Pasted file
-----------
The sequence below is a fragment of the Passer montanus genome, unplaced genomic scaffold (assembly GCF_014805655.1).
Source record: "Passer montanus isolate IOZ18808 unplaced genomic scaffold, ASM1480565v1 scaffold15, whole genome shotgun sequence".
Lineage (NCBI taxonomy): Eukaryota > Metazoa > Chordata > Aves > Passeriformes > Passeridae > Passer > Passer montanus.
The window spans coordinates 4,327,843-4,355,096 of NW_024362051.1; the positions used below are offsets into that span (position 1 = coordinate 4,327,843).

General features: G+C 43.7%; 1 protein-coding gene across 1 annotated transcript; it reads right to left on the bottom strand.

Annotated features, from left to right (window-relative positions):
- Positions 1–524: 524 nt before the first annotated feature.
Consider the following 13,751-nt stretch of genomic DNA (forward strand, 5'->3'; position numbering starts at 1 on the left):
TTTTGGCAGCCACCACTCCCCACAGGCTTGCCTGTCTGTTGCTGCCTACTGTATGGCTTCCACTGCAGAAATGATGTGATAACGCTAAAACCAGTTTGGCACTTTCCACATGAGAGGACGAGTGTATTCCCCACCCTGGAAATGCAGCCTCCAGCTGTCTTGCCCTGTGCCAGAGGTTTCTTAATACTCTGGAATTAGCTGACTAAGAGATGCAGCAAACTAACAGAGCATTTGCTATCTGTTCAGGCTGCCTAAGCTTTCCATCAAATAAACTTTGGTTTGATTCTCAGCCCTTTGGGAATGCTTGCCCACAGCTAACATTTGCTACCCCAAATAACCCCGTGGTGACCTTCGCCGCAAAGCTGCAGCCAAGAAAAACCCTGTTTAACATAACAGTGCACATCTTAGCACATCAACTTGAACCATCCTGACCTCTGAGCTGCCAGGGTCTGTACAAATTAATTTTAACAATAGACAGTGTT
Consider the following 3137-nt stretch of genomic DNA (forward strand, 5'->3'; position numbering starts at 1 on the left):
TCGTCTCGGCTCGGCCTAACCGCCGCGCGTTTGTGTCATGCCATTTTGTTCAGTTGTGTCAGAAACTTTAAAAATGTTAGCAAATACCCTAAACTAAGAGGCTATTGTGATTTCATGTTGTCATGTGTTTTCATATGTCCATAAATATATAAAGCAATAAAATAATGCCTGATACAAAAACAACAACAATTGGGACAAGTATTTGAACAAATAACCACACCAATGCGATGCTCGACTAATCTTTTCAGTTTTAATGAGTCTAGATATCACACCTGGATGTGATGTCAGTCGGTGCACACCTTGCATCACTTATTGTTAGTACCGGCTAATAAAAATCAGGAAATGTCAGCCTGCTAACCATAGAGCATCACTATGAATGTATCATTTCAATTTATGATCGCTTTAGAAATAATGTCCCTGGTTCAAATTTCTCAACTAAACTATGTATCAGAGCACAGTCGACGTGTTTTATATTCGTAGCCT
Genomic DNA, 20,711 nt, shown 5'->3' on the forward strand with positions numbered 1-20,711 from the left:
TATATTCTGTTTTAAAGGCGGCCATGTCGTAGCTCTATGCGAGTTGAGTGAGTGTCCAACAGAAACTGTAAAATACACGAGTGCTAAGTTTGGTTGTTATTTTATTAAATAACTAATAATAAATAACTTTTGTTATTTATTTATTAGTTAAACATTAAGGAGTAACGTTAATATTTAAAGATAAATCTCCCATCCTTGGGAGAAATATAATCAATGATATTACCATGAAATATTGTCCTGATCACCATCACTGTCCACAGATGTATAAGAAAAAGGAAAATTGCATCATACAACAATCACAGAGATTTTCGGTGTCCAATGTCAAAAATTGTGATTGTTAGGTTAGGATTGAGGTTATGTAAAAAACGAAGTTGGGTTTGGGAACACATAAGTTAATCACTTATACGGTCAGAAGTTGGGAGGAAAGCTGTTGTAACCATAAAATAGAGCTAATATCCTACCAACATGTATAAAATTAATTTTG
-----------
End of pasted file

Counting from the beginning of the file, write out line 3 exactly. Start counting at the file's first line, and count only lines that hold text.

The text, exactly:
Lineage (NCBI taxonomy): Eukaryota > Metazoa > Chordata > Aves > Passeriformes > Passeridae > Passer > Passer montanus.